The Relationship of Language and Emotion Regulation Skills to Reticence in Children With Specific Language Impairment This study examined the relationship between emotion regulation, language ability, and reticent behavior in children with specific language impairment (SLI) and their typical peers. Participants included 43 children with SLI and 43 typically developing children, for a total sample of 86 participants. Children were selected from 2 age ranges: 5–8 ... Research Article
Research Article  |   June 01, 2004
The Relationship of Language and Emotion Regulation Skills to Reticence in Children With Specific Language Impairment
 
Author Affiliations & Notes
  • Martin Fujiki
    Brigham Young University, Provo, UT
  • Matthew P. Spackman
    Brigham Young University, Provo, UT
  • Bonnie Brinton
    Brigham Young University, Provo, UT
  • Andrea Hall
    Brigham Young University, Provo, UT
  • Corresponding author: e-mail: Martin_Fujiki@byu.edu
  • Martin Fujiki, PhD, Audiology and Speech Language Pathology, Brigham Young University, 130 TLRB, Provo, UT 84602-1241. E-mail: Martin_Fujiki@byu.edu
Article Information
Development / Language Disorders / Specific Language Impairment / Attention, Memory & Executive Functions / Language / Research Articles
Research Article   |   June 01, 2004
The Relationship of Language and Emotion Regulation Skills to Reticence in Children With Specific Language Impairment
Journal of Speech, Language, and Hearing Research, June 2004, Vol. 47, 637-646. doi:10.1044/1092-4388(2004/049)
History: Received June 24, 2003 , Accepted October 19, 2003
 
Journal of Speech, Language, and Hearing Research, June 2004, Vol. 47, 637-646. doi:10.1044/1092-4388(2004/049)
History: Received June 24, 2003; Accepted October 19, 2003
Web of Science® Times Cited: 41

This study examined the relationship between emotion regulation, language ability, and reticent behavior in children with specific language impairment (SLI) and their typical peers. Participants included 43 children with SLI and 43 typically developing children, for a total sample of 86 participants. Children were selected from 2 age ranges: 5–8 years and 9–12 years. The Emotion Regulation Checklist (ERC; A. Shields & D. Cicchetti, 1997, 1998) and the Teacher Behavior Rating Scale (TBRS; C. H. Hart & C. C. Robinson, 1996) were completed by each child’s teacher to provide measures of emotion regulation and reticence, respectively. The Comprehensive Assessment of Spoken Language (CASL; E. Carrow-Woodfolk, 1999) was administered to provide a measure of language ability. A regression analysis including all participants indicated that the emotion regulation scores and the CASL scores were significant predictors of the reticence scores, accounting for 43% of the variance. Group-specific analyses were then conducted to determine whether the 2 predictor scales differentially predicted reticence based on language and age groups. None of the tests exceeded the.05 level, indicating that there was no significant difference in predictive power on the 2 factors in question.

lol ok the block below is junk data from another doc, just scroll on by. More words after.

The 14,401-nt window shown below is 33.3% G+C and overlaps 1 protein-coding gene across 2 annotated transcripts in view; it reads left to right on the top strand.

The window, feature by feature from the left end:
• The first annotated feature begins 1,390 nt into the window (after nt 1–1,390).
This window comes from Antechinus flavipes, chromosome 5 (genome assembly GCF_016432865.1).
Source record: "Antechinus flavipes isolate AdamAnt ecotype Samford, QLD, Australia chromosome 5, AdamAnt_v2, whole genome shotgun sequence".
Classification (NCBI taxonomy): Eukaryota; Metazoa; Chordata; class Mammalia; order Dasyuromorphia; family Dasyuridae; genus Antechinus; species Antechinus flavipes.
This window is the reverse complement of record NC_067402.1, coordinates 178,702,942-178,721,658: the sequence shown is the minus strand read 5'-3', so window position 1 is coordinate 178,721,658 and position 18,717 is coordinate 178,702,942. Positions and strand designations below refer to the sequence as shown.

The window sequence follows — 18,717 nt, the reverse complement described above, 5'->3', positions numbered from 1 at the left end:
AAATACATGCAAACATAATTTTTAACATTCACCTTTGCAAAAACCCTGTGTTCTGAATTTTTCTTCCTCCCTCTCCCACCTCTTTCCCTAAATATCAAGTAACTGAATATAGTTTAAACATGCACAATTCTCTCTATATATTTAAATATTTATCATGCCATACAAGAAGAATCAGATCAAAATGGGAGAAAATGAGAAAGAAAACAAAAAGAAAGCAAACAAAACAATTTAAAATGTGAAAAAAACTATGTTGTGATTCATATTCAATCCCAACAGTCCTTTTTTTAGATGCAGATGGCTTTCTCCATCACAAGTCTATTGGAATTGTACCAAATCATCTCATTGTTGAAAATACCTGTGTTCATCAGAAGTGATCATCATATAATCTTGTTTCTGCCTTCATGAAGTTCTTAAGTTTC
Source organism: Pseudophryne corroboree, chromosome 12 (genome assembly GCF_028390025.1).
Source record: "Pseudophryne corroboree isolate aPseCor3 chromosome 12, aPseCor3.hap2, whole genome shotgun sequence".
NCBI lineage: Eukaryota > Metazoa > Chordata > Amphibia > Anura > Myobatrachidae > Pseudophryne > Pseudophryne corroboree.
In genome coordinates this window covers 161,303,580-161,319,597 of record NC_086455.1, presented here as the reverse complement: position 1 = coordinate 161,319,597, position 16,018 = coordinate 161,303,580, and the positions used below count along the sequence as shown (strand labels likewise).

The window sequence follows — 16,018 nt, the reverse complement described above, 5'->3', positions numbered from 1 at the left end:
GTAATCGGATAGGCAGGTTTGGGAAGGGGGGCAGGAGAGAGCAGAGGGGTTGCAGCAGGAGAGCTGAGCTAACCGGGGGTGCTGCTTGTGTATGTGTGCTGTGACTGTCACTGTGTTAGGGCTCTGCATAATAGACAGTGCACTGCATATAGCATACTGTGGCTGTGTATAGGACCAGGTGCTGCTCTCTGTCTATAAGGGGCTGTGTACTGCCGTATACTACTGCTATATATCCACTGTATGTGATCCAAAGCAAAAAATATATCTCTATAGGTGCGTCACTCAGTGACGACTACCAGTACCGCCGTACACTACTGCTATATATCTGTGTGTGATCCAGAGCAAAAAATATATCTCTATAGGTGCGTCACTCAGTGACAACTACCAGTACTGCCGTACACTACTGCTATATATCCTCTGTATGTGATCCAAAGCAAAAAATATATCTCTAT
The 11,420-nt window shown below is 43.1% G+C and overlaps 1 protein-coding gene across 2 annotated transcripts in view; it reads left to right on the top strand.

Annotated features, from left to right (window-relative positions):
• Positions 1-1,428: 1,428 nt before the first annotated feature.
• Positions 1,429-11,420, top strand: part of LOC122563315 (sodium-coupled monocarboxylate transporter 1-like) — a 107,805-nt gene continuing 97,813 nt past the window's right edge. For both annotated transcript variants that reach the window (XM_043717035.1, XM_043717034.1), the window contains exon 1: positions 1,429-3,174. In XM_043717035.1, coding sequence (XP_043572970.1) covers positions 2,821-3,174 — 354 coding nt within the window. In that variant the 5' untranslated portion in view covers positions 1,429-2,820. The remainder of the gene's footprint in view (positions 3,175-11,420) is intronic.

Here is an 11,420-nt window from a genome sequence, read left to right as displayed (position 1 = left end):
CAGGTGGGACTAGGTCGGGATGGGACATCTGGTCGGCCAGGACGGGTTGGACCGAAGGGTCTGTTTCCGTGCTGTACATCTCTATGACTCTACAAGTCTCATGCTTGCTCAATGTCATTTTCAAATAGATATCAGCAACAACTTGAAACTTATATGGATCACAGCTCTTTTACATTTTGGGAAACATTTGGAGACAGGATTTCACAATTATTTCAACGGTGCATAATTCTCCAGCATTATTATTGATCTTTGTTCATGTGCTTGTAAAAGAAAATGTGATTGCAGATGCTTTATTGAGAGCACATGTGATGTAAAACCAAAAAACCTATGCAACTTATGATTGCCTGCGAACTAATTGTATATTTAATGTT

KEY WORDS: emotion regulation, language impairment, reticence, withdrawal, socioemotional

Acknowledgments
This work was supported, in part, by a research grant from the David O. McKay School of Education, Brigham Young University. We thank Ann Shields for use of the Emotion Regulation Checklist and Craig Hart for use of the Teacher Behavior Rating Scale.We express our gratitude to Jayna Collingridge, Ann Dorais, Rebecca Garda, Jean Gunn, Laura Harris, Lisa Higbee, Janet Howe, Ana Mattson, Kristen Norris, Kris Olesen, Ginger Pierce, Judy Roberts, Michelle Smith, and Debbie Taggart for their assistance in participant identification. Finally, we acknowledge Donna Nelson, Jill Allen, Jessica Berg, and Jennifer George for their work as research assistants on this project.
Order a Subscription
Pay Per View
Entire Journal of Speech, Language, and Hearing Research content & archive
24-hour access
This Article
24-hour access